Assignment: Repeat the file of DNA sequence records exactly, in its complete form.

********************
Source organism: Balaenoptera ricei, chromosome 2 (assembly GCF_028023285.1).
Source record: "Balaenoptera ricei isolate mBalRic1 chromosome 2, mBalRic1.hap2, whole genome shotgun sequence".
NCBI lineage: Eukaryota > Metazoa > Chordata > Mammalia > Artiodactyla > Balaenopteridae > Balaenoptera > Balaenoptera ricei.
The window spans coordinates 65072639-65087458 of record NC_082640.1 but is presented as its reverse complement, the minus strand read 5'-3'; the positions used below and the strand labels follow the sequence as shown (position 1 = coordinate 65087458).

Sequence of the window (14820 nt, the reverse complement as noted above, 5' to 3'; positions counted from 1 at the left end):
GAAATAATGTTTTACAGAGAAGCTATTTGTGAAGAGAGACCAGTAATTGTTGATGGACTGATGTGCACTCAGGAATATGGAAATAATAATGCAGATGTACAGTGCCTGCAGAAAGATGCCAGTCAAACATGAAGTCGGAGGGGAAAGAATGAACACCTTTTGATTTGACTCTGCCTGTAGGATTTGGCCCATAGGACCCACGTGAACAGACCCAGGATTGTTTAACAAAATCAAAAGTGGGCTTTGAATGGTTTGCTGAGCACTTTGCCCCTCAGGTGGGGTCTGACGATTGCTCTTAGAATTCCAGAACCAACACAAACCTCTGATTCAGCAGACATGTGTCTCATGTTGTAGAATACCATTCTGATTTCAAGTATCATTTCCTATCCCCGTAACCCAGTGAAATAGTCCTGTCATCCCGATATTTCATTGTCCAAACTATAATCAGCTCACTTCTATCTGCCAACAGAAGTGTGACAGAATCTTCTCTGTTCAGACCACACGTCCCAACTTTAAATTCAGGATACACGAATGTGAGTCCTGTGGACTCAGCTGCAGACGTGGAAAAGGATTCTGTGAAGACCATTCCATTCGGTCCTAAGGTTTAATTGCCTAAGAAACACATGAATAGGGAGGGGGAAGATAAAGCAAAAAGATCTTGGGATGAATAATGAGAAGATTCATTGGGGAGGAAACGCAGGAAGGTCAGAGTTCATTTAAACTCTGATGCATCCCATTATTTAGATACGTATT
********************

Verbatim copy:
Source organism: Balaenoptera ricei, chromosome 2 (assembly GCF_028023285.1).
Source record: "Balaenoptera ricei isolate mBalRic1 chromosome 2, mBalRic1.hap2, whole genome shotgun sequence".
NCBI lineage: Eukaryota > Metazoa > Chordata > Mammalia > Artiodactyla > Balaenopteridae > Balaenoptera > Balaenoptera ricei.
The window spans coordinates 65072639-65087458 of record NC_082640.1 but is presented as its reverse complement, the minus strand read 5'-3'; the positions used below and the strand labels follow the sequence as shown (position 1 = coordinate 65087458).

Sequence of the window (14820 nt, the reverse complement as noted above, 5' to 3'; positions counted from 1 at the left end):
GAAATAATGTTTTACAGAGAAGCTATTTGTGAAGAGAGACCAGTAATTGTTGATGGACTGATGTGCACTCAGGAATATGGAAATAATAATGCAGATGTACAGTGCCTGCAGAAAGATGCCAGTCAAACATGAAGTCGGAGGGGAAAGAATGAACACCTTTTGATTTGACTCTGCCTGTAGGATTTGGCCCATAGGACCCACGTGAACAGACCCAGGATTGTTTAACAAAATCAAAAGTGGGCTTTGAATGGTTTGCTGAGCACTTTGCCCCTCAGGTGGGGTCTGACGATTGCTCTTAGAATTCCAGAACCAACACAAACCTCTGATTCAGCAGACATGTGTCTCATGTTGTAGAATACCATTCTGATTTCAAGTATCATTTCCTATCCCCGTAACCCAGTGAAATAGTCCTGTCATCCCGATATTTCATTGTCCAAACTATAATCAGCTCACTTCTATCTGCCAACAGAAGTGTGACAGAATCTTCTCTGTTCAGACCACACGTCCCAACTTTAAATTCAGGATACACGAATGTGAGTCCTGTGGACTCAGCTGCAGACGTGGAAAAGGATTCTGTGAAGACCATTCCATTCGGTCCTAAGGTTTAATTGCCTAAGAAACACATGAATAGGGAGGGGGAAGATAAAGCAAAAAGATCTTGGGATGAATAATGAGAAGATTCATTGGGGAGGAAACGCAGGAAGGTCAGAGTTCATTTAAACTCTGATGCATCCCATTATTTAGATACGTATT